So many realty titles. What’s a reader to do?

The Washington Post

WASHINGTON -- The advice rarely changes, but book publishers keep cranking it out.

There’s always a new crop of people wanting to buy or sell homes, or fix up the ones they have. As long as those folks exist, so will demand for real estate books that tell them what to do and when.

Because the target audience at any time is small, real estate titles make up less than 1% of total sales for adult nonfiction books. Nonetheless, there are plenty to choose from -- about 32,000 on alone. And there is money to be made on those rare occasions when a real estate book becomes a bestseller. However, if “bestseller” evokes images of 1 million-plus books flying off the shelves Harry Potter style, think again. The top-selling real estate book so far this year -- “Find It, Fix It, Flip It! Make Millions in Real Estate -- One House at a Time” -- has sold 31,000 copies since January, according to Nielsen BookScan, which tracks publishing industry sales.

So what should you consider when looking for advice about what could be some very expensive decisions? Should you judge a book by its cover? By the star power of its author? By its high-profile placement in the store?


It’s easier to make a smart decision if you know a bit about how publishing works.

In every genre, stores stock so-called backlist books -- those that are consistent sellers -- and front-list books, those that are newly published and often heavily promoted.

But most real estate books fall in the mid-list category, said Scott Mendel, a literary agent in Manhattan. They are generally how-tos that come out in paperback with little fanfare, and their authors typically do not command huge advances, all of which makes them relatively cheap for publishers to produce.

“We live in hope that a mid-list book becomes a huge bestseller or category killer. When you publish enough books, that can happen, " said Mendel, managing partner of Mendel Media Group. But if the book flops, the financial loss for its publisher is usually minimal.


Many do flop, in part because retailers are impatient. They give up on books that don’t sell quickly, taking them off the shelves a few weeks or months after they debut, said literary agent Alice Fried Martell, of the Martell Agency in New York. Retailers usually send those books back to the publisher for a refund. “From the retailer’s perspective, why take up shelf space with a book that moves slowly when you can replace it with a book that’s new and fresh and could be a bestseller?” Martell said. “The window of opportunity to make an impression is very limited.”

Making an impression on the consumer becomes easier if a publisher sinks a lot of money into promoting a book. A major publishing house is most likely to do that if the author has a platform: a television show, a popular website or a following that makes the person recognizable.

Case in point: Michael Corbett, author of “Find It, Fix It, Flip It!” Yes, he’s a real estate entrepreneur with many years of experience flipping houses. But he’s also a onetime soap heartthrob (David Kimball on “The Young and the Restless”), as well as a host of the nationally syndicated television news magazine “Extra’s Mansions and Millionaires.”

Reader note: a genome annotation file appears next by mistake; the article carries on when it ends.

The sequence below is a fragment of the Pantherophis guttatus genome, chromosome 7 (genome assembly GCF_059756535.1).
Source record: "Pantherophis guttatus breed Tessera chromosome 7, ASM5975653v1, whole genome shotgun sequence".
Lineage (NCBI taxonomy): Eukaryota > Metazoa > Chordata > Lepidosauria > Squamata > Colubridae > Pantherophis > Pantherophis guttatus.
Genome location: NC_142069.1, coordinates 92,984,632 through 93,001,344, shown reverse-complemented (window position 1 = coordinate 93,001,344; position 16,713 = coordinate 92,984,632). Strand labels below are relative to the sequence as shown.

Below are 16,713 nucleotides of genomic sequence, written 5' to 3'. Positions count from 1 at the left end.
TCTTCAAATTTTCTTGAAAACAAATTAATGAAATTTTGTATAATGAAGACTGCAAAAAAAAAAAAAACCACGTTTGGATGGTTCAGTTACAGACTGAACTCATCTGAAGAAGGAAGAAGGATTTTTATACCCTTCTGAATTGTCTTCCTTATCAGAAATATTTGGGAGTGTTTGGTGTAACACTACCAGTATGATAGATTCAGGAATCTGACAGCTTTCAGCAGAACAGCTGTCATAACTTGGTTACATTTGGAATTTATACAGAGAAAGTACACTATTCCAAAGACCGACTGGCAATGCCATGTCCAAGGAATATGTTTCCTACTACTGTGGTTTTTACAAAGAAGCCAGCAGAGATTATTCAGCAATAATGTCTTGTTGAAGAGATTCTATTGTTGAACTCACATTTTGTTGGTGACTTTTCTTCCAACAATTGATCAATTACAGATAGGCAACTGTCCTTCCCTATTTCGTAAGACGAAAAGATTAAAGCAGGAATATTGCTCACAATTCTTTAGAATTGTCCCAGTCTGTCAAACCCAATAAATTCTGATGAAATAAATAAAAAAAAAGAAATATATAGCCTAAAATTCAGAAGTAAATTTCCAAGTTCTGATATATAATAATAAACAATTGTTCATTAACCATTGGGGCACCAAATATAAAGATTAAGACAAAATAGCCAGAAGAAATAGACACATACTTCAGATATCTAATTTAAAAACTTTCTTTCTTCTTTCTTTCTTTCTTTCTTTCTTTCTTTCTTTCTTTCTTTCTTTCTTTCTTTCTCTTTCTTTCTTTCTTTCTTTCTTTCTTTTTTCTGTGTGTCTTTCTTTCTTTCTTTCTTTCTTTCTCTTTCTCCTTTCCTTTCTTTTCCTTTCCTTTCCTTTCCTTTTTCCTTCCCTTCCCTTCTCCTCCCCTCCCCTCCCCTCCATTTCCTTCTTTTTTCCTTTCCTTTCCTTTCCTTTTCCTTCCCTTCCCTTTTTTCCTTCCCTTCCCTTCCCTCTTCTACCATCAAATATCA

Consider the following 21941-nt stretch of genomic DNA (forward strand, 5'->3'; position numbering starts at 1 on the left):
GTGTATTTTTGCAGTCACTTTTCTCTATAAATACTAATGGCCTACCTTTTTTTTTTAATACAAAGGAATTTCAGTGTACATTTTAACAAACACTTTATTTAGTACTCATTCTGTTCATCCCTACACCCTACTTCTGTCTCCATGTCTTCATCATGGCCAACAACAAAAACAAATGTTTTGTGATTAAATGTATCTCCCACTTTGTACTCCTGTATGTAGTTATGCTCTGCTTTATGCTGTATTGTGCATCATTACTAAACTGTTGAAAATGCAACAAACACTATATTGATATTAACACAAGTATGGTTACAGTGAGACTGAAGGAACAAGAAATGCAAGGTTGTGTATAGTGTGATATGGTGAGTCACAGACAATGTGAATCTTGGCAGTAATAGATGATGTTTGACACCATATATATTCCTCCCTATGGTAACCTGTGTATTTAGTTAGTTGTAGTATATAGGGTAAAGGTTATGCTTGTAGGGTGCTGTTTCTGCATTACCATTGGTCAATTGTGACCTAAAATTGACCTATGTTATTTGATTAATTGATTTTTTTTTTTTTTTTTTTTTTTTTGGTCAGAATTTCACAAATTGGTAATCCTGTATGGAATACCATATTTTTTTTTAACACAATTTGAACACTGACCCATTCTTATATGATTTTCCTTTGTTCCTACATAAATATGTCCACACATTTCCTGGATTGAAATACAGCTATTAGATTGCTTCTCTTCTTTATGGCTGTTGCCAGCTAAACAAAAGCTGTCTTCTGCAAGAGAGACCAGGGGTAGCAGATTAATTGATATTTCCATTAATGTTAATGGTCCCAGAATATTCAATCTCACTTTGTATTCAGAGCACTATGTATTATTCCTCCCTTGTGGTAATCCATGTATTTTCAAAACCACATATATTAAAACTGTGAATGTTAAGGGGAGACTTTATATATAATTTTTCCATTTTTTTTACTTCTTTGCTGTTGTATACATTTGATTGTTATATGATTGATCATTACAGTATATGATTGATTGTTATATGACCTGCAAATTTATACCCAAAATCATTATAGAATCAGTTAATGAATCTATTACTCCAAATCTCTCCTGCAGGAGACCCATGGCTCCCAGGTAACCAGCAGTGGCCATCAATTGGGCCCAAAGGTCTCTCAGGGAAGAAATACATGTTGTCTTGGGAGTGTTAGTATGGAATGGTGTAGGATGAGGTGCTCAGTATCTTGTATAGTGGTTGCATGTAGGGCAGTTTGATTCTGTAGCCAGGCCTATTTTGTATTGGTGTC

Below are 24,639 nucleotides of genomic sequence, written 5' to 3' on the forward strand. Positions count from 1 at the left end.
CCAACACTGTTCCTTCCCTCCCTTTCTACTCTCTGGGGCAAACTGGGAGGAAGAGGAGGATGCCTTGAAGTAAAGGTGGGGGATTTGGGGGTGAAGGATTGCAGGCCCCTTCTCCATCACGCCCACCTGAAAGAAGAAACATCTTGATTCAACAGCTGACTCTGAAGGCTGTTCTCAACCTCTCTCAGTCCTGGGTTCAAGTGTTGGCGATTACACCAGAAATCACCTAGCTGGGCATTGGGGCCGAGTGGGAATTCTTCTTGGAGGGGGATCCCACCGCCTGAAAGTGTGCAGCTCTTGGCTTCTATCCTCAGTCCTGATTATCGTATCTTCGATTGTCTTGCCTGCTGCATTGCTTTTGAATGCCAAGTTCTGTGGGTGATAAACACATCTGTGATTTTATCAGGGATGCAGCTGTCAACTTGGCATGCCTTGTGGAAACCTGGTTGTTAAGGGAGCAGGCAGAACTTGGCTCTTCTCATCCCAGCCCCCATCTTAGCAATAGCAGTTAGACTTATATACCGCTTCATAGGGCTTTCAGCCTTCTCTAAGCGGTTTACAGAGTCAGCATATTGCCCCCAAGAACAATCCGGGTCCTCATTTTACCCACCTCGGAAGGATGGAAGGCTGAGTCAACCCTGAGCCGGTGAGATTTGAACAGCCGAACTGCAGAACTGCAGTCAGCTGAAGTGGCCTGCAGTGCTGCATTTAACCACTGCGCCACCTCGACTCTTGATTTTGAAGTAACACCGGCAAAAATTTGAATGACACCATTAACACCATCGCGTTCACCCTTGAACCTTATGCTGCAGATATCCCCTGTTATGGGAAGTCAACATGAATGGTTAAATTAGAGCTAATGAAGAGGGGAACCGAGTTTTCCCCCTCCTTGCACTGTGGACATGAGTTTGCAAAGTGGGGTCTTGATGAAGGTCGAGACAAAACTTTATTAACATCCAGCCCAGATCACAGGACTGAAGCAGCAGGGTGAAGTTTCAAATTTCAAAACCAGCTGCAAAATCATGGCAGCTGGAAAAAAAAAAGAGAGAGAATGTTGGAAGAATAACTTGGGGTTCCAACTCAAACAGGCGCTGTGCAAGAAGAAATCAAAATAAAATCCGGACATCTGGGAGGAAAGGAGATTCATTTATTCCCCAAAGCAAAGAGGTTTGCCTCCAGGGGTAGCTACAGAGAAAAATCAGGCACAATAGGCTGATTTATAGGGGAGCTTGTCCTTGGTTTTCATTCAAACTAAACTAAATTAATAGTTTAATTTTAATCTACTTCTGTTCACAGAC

Without that kind of platform, trying to sell a real estate book to an agent, a publisher and ultimately a reader can be a real pain, said author Danielle Babb.

Babb sent 300 queries to agents for her first book, “Commissions at Risk.” She got two responses, one from the literary agent she now works with. It took that agent three months to find a publisher for her work, Babb said.

Signing other deals became easier after her first book was in print. But Babb said her big break came this year, when RealtyTrac, which operates a website with foreclosure listings, agreed to partner with her and promote her most recent book to its 3 million subscribers. In return, the company gets a cut of book sales.

Whether any particular book is worth it to the consumer is another story.

Most books sell by word of mouth, so it makes sense to start by looking for perennial favorites that have been printed and reprinted, said Peter Knapp, marketing director at the publishing firm John Wiley & Sons, which has produced a number of real estate books.


“Those are the books with a strong track record,” he said. “If you see a book in its third or fourth edition, you know it’s been out there a while and it’s been selling well enough that the publisher and author have revised it and the stores want to sell it again.”

Whatever book strikes your fancy, look at the author’s biography before buying it, said Mendel, the literary agent. Concentrate on the writer’s background and credentials.

“With books that offer advice that can change your life, it’s incredibly important that you’re reading something by somebody who has spent years building expertise and not reading the flavor-of-the-moment” book, he said.

Pay equal attention to the author’s motivations, said Eric Tyson, a longtime financial planner and co-author of “Home Buying for Dummies” and “Real Estate Investing for Dummies.”

Be especially wary of the increasingly popular get-rich-quick books, he said.

“These books can be nothing more than infomercials for a high-priced seminar that the author is pushing,” Tyson said.